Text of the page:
EphA receptors form a complex with caspase-8 to induce apoptotic cell death.
Bottom Line: EphA4 also had a causative role in inducing apoptotic cell death with caspase-8, whereas EphA8 did not.Interestingly, we found that kinaseinactive EphA4 was well co-localized at the plasma membrane with catalytically inactive caspase-8, suggesting that an interaction between these mutant proteins was more stable.Therefore, we propose that Eph receptors physically associate with a transmembrane protein to form an apoptotic signaling complex and that this unidentified receptorlike protein acts as a biochemical linker between the Eph receptor and caspase-8.
Affiliation: Department of Biological Science.
EphA7 has been implicated in the regulation of apoptotic cell death in neural epithelial cells. In this report, we provide evidence that EphA7 interacts with caspase-8 to induce apoptotic cell signaling. First, a pull-down assay using biotinylated ephrinA5-Fc showed that EphA7 coprecipitated with wild type caspase-8 or catalytically inactive caspase-8 mutant. Second, co-transfection of EphA7 with caspase-8 significantly increased the number of cleaved caspase-3 positive apoptotic cells under an experimental condition where transfection of EphA7 or caspase-8 alone did not affect cell viability or apoptosis. EphA4 also had a causative role in inducing apoptotic cell death with caspase-8, whereas EphA8 did not. Third, caspase-8 catalytic activity was essential for the apoptotic signaling cascade, whereas tyrosine kinase activity of the EphA4 receptor was not. Interestingly, we found that kinaseinactive EphA4 was well co-localized at the plasma membrane with catalytically inactive caspase-8, suggesting that an interaction between these mutant proteins was more stable. Finally, we observed that the extracellular region of the EphA7 receptor was critical for interacting with caspase-8, whereas the cytoplasmic region of EphA7 was not. Therefore, we propose that Eph receptors physically associate with a transmembrane protein to form an apoptotic signaling complex and that this unidentified receptorlike protein acts as a biochemical linker between the Eph receptor and caspase-8.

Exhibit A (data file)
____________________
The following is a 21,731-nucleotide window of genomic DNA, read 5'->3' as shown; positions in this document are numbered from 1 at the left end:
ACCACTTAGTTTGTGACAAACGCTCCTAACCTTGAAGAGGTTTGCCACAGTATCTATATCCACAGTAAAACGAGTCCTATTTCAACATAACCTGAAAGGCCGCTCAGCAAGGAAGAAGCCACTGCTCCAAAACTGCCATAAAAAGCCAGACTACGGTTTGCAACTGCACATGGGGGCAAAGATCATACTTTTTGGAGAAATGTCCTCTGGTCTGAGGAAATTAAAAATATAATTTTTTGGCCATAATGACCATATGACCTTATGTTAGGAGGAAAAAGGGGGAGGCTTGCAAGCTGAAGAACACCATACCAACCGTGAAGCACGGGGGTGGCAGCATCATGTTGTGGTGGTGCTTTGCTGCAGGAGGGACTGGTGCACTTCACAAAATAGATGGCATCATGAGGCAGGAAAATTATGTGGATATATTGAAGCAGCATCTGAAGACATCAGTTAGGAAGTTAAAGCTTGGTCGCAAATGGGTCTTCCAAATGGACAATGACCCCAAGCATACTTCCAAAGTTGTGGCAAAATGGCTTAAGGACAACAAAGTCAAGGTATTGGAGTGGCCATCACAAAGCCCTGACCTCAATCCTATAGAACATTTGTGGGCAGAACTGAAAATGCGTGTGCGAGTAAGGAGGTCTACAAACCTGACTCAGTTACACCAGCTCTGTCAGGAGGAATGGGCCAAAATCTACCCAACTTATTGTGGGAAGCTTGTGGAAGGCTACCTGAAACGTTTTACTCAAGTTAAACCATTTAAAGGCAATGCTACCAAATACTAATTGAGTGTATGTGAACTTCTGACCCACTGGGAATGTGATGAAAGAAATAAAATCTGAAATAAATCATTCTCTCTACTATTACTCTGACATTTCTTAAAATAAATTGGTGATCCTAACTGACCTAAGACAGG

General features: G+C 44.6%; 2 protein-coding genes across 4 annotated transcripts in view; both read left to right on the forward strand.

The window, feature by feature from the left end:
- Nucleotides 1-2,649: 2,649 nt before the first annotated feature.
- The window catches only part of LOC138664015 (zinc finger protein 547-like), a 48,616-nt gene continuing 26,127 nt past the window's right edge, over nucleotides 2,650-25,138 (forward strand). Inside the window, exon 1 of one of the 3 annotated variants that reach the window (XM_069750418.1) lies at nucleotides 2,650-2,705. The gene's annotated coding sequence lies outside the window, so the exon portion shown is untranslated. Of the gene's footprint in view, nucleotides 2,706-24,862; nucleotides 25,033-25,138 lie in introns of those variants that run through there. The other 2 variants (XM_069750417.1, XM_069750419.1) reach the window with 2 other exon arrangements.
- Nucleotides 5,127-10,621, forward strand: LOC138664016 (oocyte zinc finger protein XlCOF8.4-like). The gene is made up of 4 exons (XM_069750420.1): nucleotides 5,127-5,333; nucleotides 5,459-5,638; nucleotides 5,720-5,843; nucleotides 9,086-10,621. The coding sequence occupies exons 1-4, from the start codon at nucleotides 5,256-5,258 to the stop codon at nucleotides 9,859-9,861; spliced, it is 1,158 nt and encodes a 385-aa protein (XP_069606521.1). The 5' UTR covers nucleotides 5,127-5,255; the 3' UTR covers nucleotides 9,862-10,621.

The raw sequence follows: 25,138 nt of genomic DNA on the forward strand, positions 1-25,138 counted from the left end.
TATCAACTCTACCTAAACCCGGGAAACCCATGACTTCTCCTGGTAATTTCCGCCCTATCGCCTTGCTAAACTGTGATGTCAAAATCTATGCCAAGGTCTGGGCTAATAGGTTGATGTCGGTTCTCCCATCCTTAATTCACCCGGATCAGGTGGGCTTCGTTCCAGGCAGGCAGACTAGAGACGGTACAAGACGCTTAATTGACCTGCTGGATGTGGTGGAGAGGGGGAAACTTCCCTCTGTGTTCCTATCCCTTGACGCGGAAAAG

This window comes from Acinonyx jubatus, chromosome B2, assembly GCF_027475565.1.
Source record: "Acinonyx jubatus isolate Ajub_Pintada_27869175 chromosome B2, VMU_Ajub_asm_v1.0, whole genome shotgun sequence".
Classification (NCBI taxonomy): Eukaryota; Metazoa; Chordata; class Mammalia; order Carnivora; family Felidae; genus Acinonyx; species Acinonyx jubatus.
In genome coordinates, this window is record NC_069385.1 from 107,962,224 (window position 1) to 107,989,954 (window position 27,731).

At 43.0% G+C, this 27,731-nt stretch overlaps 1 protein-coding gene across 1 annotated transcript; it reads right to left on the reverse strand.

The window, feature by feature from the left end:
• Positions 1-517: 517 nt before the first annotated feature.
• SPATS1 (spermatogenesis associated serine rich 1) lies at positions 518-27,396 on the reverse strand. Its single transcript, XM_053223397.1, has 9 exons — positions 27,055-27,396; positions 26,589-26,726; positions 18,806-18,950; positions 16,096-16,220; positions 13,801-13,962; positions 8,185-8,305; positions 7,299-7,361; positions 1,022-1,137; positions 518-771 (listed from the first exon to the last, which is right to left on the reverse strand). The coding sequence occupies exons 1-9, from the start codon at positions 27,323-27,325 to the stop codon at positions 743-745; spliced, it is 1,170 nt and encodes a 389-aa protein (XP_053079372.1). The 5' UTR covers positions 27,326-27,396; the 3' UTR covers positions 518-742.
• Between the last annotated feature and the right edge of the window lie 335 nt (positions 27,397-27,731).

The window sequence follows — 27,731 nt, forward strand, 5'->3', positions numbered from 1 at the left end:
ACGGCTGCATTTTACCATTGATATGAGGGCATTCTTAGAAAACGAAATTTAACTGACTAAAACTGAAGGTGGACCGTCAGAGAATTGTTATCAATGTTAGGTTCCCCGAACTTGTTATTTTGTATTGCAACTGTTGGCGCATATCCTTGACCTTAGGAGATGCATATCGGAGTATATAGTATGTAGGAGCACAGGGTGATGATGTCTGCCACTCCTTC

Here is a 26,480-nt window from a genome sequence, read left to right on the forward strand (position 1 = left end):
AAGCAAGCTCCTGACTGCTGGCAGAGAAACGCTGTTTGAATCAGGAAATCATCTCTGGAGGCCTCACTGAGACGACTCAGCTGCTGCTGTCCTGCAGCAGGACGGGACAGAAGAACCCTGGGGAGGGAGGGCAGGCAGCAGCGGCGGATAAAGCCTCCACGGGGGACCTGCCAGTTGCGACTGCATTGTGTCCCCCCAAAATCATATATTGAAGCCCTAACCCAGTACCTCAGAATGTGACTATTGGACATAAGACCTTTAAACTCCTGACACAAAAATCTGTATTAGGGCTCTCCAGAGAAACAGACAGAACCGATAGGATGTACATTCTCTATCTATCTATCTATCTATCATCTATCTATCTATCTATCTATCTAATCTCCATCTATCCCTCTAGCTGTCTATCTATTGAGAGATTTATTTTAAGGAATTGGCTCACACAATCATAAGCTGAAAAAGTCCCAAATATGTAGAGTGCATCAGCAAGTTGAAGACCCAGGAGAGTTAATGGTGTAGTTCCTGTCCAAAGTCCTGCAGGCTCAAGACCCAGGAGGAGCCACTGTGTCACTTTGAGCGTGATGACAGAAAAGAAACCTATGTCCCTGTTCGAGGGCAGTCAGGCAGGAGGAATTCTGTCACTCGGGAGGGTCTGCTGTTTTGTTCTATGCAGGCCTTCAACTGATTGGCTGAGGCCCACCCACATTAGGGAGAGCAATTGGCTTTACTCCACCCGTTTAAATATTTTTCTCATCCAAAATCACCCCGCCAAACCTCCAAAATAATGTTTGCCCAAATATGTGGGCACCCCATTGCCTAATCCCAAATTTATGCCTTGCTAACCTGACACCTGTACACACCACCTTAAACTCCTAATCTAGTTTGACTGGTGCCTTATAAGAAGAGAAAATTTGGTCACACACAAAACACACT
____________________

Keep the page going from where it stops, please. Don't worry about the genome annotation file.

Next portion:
No MeSH data available.
Related in: MedlinePlus
Mentions: Although the kinase-inactive EphA4 mutant showed a similar result to that of wild type EphA4 for triggering apoptotic signaling, it was not efficiently internalized into the cells, and it more efficiently co-precipitated with the catalytically inactive caspase-8 mutant (data not shown). This result suggests that kinase-inactive EphA4 more stably complexes with catalytically inactive caspase-8 in cells. To confirm this possibility, we performed immunofluorescence staining using anti-caspase8 antibody and ephrinA5-Fc, which is bound to EphA4 and is visualized with Fc-specific secondary antibodies. As a result, the kinase-inactive EphA4 mutant was primarily localized to the cell surface, whereas wild-type caspase-8 was found in the cytoplasm (Figs. 5A–5C). The kinase-inactive EphA4 mutant was barely co-localized with wild-type caspase-8 on the cell surface, possibly due to their transient interaction on the plasma membrane. In contrast, when kinase-inactive EphA4 was co-expressed with catalytically inactive caspase-8, the two proteins co-localized well on the plasma membrane, suggesting that the interaction between the two proteins was prolonged due to the inactive mutation (Figs. 5D–5F). Taken together, our results indicate that the EphA4 or EphA7 receptor transiently associates with caspase-8 to trigger apoptotic cell death and that Eph receptor tyrosine kinase activity is not essential for this apoptotic process.
No MeSH data available.